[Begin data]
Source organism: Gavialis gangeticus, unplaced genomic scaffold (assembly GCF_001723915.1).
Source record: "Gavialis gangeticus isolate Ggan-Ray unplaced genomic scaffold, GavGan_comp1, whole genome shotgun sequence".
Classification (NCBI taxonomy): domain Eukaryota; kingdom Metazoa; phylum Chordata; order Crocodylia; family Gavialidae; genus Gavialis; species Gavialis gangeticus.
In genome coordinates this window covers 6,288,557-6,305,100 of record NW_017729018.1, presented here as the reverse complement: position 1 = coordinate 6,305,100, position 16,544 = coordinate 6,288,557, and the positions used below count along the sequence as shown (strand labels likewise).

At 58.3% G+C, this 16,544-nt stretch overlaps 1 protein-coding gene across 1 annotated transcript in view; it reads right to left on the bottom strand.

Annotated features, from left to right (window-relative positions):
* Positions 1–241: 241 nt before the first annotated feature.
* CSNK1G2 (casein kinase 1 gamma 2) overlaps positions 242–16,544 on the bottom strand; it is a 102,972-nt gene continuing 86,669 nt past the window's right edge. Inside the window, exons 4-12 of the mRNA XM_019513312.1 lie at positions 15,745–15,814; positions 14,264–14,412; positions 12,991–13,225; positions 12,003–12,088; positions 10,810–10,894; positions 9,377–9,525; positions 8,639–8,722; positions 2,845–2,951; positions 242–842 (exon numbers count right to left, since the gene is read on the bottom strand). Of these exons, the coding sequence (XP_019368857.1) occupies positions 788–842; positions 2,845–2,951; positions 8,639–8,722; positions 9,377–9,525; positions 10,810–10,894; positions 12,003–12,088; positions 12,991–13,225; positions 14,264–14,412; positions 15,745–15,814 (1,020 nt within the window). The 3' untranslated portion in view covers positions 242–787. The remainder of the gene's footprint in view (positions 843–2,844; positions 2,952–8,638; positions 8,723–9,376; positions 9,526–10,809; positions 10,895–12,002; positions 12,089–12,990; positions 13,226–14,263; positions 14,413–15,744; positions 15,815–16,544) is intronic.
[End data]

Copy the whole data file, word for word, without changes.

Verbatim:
Source organism: Gavialis gangeticus, unplaced genomic scaffold (assembly GCF_001723915.1).
Source record: "Gavialis gangeticus isolate Ggan-Ray unplaced genomic scaffold, GavGan_comp1, whole genome shotgun sequence".
Classification (NCBI taxonomy): domain Eukaryota; kingdom Metazoa; phylum Chordata; order Crocodylia; family Gavialidae; genus Gavialis; species Gavialis gangeticus.
In genome coordinates this window covers 6,288,557-6,305,100 of record NW_017729018.1, presented here as the reverse complement: position 1 = coordinate 6,305,100, position 16,544 = coordinate 6,288,557, and the positions used below count along the sequence as shown (strand labels likewise).

At 58.3% G+C, this 16,544-nt stretch overlaps 1 protein-coding gene across 1 annotated transcript in view; it reads right to left on the bottom strand.

Annotated features, from left to right (window-relative positions):
* Positions 1–241: 241 nt before the first annotated feature.
* CSNK1G2 (casein kinase 1 gamma 2) overlaps positions 242–16,544 on the bottom strand; it is a 102,972-nt gene continuing 86,669 nt past the window's right edge. Inside the window, exons 4-12 of the mRNA XM_019513312.1 lie at positions 15,745–15,814; positions 14,264–14,412; positions 12,991–13,225; positions 12,003–12,088; positions 10,810–10,894; positions 9,377–9,525; positions 8,639–8,722; positions 2,845–2,951; positions 242–842 (exon numbers count right to left, since the gene is read on the bottom strand). Of these exons, the coding sequence (XP_019368857.1) occupies positions 788–842; positions 2,845–2,951; positions 8,639–8,722; positions 9,377–9,525; positions 10,810–10,894; positions 12,003–12,088; positions 12,991–13,225; positions 14,264–14,412; positions 15,745–15,814 (1,020 nt within the window). The 3' untranslated portion in view covers positions 242–787. The remainder of the gene's footprint in view (positions 843–2,844; positions 2,952–8,638; positions 8,723–9,376; positions 9,526–10,809; positions 10,895–12,002; positions 12,089–12,990; positions 13,226–14,263; positions 14,413–15,744; positions 15,815–16,544) is intronic.